This installation is as follows:
There are two projections.
On one wall, a video of a mountain is projected (Projection #1). When the mountain projection is approached, it begins to corrupt and disintegrate. Moving closer to it, dissolves it.
Projection #1, in other words, is only able to be experienced from a distance.
The closer the person, the greater the corruption.
Simultaneously, every change in this mountain projection creates the second projection (Projection #2) on the opposite wall.
So, in response to the changes in Projection #1, Projection #2 is activated and projects a distorted piece of the image on the opposite wall. Projection #2 is a cacophony of imagery, bits and pieces of the mountain in a distorted form.
Example of stages of corruption in Projection #1:
Example of Projection #2; pieces on the opposite side of the wall:
I take a picture of the space from above (on a ladder) of the area directly in front of Projection #1. MaxMSP records the pixels. The software I am using is MaxMSP. Every change in pixilation creates a new change in Projection #1. I am going to have six increasingly radical changes take place in six levels in front of Projection #1. The farther one is from Projection #1 the less the change to the mountain. When directly in front of Projection #1, the mountain disappears completely. These bits of corruption are processed and projected in a distorted form on the opposite wall (Projection #2). The physical tools, all of which are installed at the gallery, are: mac mini (behind the desk) two projectors hung from ceiling, and one Logitech Webcam hung from ceiling.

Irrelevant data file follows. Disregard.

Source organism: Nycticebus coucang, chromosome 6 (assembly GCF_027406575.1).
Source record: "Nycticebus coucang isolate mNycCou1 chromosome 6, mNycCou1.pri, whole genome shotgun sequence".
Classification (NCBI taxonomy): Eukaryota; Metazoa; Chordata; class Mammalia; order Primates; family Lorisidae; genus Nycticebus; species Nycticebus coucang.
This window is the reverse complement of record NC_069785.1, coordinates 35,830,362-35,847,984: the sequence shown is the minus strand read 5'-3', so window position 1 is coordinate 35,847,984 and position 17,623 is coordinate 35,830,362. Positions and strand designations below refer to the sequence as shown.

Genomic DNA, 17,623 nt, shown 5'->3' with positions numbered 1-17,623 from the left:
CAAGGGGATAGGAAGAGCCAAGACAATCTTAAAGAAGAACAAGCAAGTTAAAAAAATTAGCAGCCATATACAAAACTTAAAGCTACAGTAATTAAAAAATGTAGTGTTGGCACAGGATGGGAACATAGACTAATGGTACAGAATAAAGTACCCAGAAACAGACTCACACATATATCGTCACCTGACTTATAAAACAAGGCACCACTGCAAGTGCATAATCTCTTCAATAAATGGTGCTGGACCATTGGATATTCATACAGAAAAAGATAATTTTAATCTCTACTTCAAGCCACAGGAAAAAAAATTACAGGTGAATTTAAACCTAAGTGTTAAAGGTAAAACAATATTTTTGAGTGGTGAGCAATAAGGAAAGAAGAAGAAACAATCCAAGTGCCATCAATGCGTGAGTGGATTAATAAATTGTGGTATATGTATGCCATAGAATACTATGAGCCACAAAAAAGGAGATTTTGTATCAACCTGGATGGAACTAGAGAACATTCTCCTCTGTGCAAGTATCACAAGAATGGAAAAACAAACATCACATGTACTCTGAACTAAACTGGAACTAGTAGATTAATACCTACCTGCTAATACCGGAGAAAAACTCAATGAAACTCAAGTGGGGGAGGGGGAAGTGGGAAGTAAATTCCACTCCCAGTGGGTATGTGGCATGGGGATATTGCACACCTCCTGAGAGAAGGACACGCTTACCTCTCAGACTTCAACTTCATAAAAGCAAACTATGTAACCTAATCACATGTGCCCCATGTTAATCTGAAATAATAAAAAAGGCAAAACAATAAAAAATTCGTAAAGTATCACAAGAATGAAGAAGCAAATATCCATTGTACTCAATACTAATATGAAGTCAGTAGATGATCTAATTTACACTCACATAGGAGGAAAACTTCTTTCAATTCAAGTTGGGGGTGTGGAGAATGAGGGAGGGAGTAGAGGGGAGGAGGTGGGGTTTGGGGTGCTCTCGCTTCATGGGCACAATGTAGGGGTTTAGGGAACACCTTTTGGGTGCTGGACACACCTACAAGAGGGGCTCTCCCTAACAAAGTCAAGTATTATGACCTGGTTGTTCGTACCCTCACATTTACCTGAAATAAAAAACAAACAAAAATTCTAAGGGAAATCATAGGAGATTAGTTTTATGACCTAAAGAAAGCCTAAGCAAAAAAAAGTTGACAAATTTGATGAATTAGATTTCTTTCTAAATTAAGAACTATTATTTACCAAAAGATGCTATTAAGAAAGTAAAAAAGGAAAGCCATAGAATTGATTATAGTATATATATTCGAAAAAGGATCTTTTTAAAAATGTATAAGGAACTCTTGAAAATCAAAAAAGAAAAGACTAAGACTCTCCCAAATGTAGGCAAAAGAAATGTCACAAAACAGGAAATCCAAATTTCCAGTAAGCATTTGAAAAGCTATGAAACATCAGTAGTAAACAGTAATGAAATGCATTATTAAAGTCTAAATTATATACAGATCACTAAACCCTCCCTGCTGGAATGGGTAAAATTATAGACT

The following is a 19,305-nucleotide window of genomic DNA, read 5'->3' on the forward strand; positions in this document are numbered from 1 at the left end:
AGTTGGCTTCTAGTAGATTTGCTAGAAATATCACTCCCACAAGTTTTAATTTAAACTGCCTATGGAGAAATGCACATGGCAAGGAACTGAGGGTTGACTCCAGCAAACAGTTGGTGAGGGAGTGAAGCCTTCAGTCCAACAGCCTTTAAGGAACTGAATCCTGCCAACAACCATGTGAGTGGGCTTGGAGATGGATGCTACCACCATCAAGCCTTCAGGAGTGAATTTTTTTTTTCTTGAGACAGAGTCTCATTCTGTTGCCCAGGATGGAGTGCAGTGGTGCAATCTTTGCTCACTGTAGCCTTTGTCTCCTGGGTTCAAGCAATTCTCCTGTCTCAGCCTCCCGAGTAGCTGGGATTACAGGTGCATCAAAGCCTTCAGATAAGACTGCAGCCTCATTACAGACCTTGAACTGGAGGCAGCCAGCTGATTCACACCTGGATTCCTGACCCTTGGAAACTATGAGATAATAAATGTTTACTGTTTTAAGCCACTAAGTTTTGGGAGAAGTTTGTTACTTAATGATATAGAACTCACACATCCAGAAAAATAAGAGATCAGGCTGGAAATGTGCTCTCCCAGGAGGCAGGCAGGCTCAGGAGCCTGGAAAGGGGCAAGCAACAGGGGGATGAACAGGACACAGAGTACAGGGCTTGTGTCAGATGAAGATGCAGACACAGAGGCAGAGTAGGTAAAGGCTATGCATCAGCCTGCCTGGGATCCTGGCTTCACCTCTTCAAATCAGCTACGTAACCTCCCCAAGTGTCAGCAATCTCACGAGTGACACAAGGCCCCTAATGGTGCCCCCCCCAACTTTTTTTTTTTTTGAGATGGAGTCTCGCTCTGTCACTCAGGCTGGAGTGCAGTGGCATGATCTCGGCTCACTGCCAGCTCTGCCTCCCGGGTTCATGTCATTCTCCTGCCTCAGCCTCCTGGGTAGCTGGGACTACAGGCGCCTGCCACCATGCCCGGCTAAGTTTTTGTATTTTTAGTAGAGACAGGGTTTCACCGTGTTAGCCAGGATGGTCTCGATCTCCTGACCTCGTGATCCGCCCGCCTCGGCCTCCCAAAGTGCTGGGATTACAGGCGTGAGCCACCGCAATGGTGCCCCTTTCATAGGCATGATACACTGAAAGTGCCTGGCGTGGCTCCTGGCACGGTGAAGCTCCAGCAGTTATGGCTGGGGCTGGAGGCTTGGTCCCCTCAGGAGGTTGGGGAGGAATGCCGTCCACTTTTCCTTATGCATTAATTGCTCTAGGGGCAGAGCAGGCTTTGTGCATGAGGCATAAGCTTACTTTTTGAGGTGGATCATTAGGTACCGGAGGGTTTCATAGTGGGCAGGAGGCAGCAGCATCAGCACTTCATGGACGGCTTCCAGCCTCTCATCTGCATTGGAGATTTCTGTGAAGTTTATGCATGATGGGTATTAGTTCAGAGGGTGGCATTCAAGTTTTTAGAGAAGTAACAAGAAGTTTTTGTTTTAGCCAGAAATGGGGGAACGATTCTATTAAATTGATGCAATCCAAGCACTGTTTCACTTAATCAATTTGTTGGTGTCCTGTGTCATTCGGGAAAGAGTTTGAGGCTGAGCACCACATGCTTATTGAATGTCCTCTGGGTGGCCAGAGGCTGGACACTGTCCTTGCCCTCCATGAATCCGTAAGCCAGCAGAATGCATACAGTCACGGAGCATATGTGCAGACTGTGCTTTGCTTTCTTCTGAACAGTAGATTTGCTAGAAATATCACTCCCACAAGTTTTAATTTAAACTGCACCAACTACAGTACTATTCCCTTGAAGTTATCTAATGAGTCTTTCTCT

MaxMSP programming and general assistance: Thomas Martinez, founder of Custom Art tools
This installation presents a demonstration of the propensity to grasp and own. There is an ethical/political aspect to this piece; it is part of a larger project on Nicaragua and asks we think twice before becoming involved in other cultures and corrupting existing natural areas and indigenous communities.
This project (and all projects under “Far Away” ) is fiscally sponsored by Media Alliance